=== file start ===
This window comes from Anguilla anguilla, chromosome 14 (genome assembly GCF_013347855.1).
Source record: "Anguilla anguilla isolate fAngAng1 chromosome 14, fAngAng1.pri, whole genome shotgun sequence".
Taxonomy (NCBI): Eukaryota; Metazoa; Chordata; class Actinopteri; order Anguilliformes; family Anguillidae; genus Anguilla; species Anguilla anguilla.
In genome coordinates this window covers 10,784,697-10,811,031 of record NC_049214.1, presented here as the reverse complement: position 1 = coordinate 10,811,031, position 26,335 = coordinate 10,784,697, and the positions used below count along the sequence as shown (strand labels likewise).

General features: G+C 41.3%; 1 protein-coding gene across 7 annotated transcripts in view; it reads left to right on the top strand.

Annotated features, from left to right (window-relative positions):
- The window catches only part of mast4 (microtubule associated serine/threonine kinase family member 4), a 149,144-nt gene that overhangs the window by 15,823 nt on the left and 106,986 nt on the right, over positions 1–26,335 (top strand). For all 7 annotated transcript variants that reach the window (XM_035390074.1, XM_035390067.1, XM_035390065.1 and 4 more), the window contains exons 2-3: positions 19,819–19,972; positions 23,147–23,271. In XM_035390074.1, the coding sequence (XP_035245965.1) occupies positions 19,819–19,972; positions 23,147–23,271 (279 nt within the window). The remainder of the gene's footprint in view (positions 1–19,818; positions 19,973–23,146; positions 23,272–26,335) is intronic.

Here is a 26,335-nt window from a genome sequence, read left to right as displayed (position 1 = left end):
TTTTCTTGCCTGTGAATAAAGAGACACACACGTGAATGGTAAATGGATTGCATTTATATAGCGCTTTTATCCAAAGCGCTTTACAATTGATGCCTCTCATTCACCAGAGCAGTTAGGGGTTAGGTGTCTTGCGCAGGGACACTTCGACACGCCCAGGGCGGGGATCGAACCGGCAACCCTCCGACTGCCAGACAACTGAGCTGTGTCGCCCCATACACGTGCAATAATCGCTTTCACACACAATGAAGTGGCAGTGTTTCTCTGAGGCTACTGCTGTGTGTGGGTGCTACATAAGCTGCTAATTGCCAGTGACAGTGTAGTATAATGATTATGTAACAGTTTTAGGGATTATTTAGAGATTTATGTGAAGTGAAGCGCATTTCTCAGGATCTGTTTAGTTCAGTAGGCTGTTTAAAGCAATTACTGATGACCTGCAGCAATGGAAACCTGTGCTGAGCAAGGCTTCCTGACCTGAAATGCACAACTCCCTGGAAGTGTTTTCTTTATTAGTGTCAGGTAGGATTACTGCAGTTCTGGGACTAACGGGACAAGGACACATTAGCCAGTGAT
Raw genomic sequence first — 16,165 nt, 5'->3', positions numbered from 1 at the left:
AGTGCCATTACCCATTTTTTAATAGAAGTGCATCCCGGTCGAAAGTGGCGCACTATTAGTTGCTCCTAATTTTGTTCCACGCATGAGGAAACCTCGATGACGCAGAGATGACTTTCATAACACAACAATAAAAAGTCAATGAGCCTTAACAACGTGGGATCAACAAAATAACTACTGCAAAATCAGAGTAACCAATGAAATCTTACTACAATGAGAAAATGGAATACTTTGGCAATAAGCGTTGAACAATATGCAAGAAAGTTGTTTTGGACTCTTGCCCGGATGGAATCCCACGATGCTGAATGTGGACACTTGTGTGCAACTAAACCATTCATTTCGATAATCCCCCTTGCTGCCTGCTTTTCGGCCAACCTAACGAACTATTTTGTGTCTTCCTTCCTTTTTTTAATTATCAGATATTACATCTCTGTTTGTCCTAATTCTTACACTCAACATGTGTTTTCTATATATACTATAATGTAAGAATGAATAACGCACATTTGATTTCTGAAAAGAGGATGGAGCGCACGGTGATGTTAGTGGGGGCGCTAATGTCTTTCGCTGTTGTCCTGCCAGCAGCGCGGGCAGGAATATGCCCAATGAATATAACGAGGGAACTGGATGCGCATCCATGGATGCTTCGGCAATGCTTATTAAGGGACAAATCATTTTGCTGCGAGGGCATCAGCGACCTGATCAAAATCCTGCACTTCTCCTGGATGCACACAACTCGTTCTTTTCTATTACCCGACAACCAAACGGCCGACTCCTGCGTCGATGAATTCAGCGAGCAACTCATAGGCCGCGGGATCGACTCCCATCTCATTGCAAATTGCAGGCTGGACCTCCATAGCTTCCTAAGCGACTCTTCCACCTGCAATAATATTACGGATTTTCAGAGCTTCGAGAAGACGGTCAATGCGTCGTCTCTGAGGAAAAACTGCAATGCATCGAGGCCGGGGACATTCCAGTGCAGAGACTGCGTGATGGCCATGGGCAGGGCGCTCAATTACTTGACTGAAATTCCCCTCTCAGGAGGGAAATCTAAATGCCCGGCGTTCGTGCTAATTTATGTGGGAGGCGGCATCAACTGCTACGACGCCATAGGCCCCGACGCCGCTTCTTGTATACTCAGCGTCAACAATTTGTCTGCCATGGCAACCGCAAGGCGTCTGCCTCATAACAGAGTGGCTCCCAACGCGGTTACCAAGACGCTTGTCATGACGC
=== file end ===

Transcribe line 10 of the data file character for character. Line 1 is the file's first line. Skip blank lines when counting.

Raw genomic sequence first — 16,165 nt, 5'->3', positions numbered from 1 at the left: